How to cure "always on" staff burnout? Take a leaf out of nineteenth-century Cadbury's book

 
Chris Baker
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Cadbury Eggs
Cadbury embraced the change that industrialisation brought with it and offered up free education and housing – modern companies should find inspiration in this (Source: Getty)

The modern workforce has become accustomed to putting in long hours. Created by years of employment uncertainty, born out of the 2008 financial crisis, and fuelled recently by the great unknown of a looming Brexit, “presenteeism” has become a mainstay of the British employee.

Research last week by Concur shows that, thanks to the rise of the internet and mobile connectivity, Britain has shifted towards being an “on-the-go economy”, a phenomenon which encompasses the social and economic change that has been created by constant waves of technological advances.

Look around the pub on a Thursday night and you’ll see scores of people still working from their mobiles. It’s a characteristic of the time we live in. One where the blurring of personal and professional spheres means people are always on, multitasking to make the most of their time.

Tech has, and always will be the heartbeat of industry, but in today’s world, the ongoing reliance on it for workplace communications means many people feel they need to be available 24/7.

This has the potential to create a time-pressured environment where busyness is worn as a badge of honour and employee burnout becomes commonplace.

A modern-day Bournville?

While employees work harder and longer than ever, the businesses they work for find themselves at a precarious junction. Yes, a hard-grafting workforce is beneficial, but a tired, potentially resentful one is not. Employers must lead from the front and enable their staff to find the right balance.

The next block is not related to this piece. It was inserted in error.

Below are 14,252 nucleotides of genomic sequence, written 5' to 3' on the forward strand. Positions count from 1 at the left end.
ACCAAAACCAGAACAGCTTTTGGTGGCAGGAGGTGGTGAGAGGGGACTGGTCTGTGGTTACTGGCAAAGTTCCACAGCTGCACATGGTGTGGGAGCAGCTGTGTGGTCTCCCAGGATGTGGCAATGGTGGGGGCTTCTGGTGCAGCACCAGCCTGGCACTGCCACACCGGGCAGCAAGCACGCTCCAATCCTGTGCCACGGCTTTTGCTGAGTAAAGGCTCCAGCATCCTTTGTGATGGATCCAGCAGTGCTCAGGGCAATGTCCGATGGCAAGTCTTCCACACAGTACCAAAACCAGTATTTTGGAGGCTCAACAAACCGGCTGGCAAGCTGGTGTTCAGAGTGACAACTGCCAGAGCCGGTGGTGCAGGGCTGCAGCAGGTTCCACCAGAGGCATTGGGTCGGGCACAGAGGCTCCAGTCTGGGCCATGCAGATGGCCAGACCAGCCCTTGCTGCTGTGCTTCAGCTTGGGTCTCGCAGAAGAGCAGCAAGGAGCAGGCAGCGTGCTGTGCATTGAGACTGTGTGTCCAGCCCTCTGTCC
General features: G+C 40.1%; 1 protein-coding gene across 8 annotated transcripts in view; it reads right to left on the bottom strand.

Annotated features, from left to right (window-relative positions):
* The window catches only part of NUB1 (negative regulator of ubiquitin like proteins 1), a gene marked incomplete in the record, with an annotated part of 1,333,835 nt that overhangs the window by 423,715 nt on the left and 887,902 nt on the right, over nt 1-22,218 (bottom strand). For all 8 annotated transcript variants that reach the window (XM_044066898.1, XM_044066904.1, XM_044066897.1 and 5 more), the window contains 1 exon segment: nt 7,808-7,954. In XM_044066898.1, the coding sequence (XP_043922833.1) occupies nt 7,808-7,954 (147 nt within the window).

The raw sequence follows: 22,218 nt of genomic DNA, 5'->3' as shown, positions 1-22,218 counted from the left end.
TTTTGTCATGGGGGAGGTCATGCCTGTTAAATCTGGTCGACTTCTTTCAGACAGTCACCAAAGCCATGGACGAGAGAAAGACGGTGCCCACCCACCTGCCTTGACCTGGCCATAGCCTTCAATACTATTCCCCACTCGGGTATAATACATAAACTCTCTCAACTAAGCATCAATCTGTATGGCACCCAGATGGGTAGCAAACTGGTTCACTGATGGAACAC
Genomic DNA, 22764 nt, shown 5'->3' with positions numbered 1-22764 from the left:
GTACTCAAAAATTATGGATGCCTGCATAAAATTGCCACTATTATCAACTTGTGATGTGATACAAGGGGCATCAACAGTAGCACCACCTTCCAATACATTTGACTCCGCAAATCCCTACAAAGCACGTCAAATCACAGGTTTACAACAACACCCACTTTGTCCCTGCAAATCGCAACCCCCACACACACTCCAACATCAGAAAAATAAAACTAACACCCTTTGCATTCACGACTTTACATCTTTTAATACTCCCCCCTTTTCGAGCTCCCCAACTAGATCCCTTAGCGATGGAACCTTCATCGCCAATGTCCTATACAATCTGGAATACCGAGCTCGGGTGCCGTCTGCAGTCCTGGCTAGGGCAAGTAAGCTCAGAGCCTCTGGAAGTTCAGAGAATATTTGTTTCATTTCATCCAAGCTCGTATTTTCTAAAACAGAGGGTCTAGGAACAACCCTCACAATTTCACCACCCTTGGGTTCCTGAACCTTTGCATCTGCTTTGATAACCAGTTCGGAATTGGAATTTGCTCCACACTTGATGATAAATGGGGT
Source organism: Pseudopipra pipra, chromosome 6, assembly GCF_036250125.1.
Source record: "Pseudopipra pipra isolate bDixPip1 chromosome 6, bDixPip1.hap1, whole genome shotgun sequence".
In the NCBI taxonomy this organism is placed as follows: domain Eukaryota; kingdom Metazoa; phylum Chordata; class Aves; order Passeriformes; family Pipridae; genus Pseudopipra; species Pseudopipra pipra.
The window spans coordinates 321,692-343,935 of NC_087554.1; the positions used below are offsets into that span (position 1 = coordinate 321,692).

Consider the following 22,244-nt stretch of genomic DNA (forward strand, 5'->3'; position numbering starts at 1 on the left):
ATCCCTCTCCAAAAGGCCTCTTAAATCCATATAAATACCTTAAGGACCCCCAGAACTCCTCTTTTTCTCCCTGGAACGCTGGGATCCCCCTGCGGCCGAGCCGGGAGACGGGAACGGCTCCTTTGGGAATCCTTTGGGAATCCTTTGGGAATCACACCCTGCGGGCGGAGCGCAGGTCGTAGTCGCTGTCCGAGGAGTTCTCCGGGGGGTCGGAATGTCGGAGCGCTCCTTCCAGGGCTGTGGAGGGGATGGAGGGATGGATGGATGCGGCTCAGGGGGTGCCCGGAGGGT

Lessons could be learnt from another time when social and professional lines became blurred – the nineteenth century and Bournville in particular.

Cadbury embraced the change that industrialisation brought with it and offered up free education and housing. Modern companies should find inspiration in this and embrace the new way that employees want – and increasingly expect – to work.

Read more: Plato, Machiavelli and Aristotle: The Philosopher Kings of business

Giving time back, without question, to those who constantly work late is critical. Allowing them to go to the gym or spend time with their families during regular hours not only empowers staff, but also makes them more productive in their roles. It’s the modern equivalent of the stable, secure family life provided by Cadbury’s over a hundred years ago and should be adopted by all businesses, not just trendy Silicon Valley startups.

Technology for the good

While tech has played a role in creating the always-on worker, it can go a distance to make them more efficient as well. We use it every day to enhance our personal lives without question, and the same attitude should be adopted by businesses.

Read more: Seven ways that pressure can help you at work

In the on-the-go economy, time has real value, both economically and physically. Employees, especially the younger generations, expect the work environment they enter to provide them with the very latest apps that will enhance the high value activities they carry out. As such, it’s vital that employers provide the tools that enable workers to help them minimise the more mundane tasks and focus on the creative and valuable ones.

The retail and financial services sectors have been fantastic in providing this at a consumer level and, with similar enterprise grade software increasingly mirroring apps such as Deliveroo or Uber, there’s no shortage of offerings to choose from.

The on-the-go economy is here to stay. Businesses at every level must keep up and ensure they are powered by services and technologies that provide the workforce with what they need before they know they need it. Add a dose of unquestioned flexibility and a productive and happy workforce will flourish.

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